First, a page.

An exhibition at the Neve Shechter Gallery in Tel Aviv reveals new aspects of Hanukkah and contemporary art.
(photo credit: DIN AHARONI)
I found myself in Tel Aviv, the mini-New York, this week and stumbled upon a quaint gallery somewhat off the beaten track. Nestled in a building complex that spanned the Ottoman Empire and was used under the British Mandate, the complex now houses a gallery that retains elements of its historic past and features curiously vaulted ceilings of stone and odd nooks and crannies.
Curator and gallerist Shira Freedman took me on an enlightening tour of the gallery, which has been brought under one roof in a neatly conceived concept that is both alert to the festival of Hanukkah and to currents in contemporary art.
On the one hand, pure Jewish monotheism prohibits the modeling of three-dimensional forms such as the human figure, whereas the classical ideal embodied by the ancient Greeks – progenitors of sculptural Classicism, philosophy and, to a large degree, the basis of science and mathematics – included a wealth of gods in the shape of human form.
On a simple reading, the Hanukkah story is the victory of pure monotheism and the abstract transcendental ideal of truth over physical form and human reasoning. In other words, the rededication of the Temple required the miraculous and divine over and above pagan idolatry. Yet that is indeed a simple reading. In truth, the ideas and ideals of the ancient Greeks are invested in Jewish culture today and the perennial search in art for meaningful form. Specifically, sculptural form is as much part of contemporary Israeli art as any other.
It is specifically the sculptural that this exhibition focuses on, ranging from large sculptural figures. And then, in an attempt not to “defile” the human form, sculptural images are photographed and manipulated on a two-dimensional surface, a window through which to pier via the medium of video work and smaller figurines, like little pagan gods and goddesses or Buddha’s. Some are quite expressive, distorted, even monstrous, while others (especially the larger works) are more playful and innocent.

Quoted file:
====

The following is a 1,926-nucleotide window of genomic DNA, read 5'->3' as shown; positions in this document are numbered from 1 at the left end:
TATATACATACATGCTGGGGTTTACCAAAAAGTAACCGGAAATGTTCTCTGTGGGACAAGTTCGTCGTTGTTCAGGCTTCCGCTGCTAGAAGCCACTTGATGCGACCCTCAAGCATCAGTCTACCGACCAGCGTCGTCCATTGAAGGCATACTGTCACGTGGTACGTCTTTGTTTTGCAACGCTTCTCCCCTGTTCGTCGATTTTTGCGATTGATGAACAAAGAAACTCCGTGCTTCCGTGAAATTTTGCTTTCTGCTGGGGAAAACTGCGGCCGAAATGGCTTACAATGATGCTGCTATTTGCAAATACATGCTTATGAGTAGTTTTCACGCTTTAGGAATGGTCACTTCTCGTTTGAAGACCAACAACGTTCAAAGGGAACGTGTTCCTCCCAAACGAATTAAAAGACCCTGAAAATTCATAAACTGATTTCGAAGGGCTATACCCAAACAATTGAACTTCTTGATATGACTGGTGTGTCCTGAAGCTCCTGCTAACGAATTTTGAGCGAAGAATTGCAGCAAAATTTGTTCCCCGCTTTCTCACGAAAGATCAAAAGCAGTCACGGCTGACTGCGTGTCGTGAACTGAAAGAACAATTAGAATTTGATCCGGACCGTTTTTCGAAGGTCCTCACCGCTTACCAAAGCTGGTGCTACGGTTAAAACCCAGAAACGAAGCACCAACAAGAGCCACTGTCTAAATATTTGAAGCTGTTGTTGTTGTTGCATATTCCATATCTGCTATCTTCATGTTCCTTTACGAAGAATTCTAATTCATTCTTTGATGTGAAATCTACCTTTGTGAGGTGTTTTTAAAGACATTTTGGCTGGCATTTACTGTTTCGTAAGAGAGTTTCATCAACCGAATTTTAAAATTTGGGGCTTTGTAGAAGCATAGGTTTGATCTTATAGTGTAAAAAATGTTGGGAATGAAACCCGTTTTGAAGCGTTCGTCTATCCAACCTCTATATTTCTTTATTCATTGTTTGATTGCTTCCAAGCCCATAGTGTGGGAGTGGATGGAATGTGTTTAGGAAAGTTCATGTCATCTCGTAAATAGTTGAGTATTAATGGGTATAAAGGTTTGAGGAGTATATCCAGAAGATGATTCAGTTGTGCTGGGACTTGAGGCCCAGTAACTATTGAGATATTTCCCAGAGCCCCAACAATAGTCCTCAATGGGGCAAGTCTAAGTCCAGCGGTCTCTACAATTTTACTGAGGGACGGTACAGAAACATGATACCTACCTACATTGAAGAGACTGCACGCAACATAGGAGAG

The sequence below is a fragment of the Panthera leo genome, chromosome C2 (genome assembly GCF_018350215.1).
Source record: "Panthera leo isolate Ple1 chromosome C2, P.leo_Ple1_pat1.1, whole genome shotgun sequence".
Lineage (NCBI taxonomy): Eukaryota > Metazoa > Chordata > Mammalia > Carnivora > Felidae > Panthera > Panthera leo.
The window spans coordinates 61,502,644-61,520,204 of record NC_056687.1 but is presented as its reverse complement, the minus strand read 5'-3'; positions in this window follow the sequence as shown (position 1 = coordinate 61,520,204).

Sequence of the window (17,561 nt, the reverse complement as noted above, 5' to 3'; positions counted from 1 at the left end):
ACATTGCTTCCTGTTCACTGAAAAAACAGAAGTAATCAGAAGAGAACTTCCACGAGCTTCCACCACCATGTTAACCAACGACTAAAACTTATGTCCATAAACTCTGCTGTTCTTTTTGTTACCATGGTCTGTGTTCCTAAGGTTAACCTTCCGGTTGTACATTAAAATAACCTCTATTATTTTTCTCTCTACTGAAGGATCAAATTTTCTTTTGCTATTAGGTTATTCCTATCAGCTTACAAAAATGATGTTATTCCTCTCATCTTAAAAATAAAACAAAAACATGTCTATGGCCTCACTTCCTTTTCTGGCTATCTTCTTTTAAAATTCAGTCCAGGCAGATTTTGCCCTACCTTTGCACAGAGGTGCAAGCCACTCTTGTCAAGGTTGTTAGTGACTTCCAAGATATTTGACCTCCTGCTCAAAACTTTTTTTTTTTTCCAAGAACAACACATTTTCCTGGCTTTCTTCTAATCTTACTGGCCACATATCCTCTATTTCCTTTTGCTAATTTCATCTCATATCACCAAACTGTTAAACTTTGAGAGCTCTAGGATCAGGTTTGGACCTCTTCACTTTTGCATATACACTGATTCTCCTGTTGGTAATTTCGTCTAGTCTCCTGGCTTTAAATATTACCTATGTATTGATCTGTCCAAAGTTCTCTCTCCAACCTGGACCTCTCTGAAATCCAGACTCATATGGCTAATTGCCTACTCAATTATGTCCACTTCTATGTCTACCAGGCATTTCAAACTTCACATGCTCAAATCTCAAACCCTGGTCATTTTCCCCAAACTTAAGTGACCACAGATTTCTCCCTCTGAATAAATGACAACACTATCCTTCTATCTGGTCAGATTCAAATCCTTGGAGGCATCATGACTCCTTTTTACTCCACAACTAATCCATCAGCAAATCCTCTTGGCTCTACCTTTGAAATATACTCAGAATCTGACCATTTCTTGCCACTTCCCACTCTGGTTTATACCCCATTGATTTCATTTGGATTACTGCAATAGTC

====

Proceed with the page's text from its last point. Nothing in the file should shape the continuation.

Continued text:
There is certain sense of the real when it comes to sculpture that makes it all the more akin to idolatry. And yet the energy of the exhibition is such that the works seem to create a narrative wherein the enlightened ancient Greeks and the Jewish mind coalesce. Indeed, the binary relationship between the two is facile – there is always a cross-pollination of cultures and a give and take. Indeed, Athens is in Tel Aviv!
Speaking more specifically, Leo Caillard, the only male artist exhibiting in the show, records a female dancing among the classical sculptures and paintings in the Louvre. This develops in the process the idea that the past is embedded in the present, in the very movement and torque of the body, a sculptured mass that seethes with life and energy when in health and vigor. Thence, perhaps, the artworks too come to life.
Irit Tamari’s superimposition of sculptural forms in a kind of photographic collage that is then outlined creates a sense of a kitsch magazine cover. At the same time it questions the binary nature between two-dimensionality and the three dimensions, which in turn imply a kind of dematerialization of the figure, thus circumventing its apparent paganism.
I highly recommend going to see these works. The exhibit has been well-conceived. It asks many pertinent questions about contemporary art, specifically here in Israel, and it behooves those interested in how to situate notions of the incorporeal infinite with that of the cult of beauty in such a way as to avoid simplistic polarities. That certainly gives a new spin of the Hanukkah narrative. A Group Show at the Neve Schechter Gallery, 52 Eilat Street, Tel Aviv. For more information, visit neve-schechter.org.il/.
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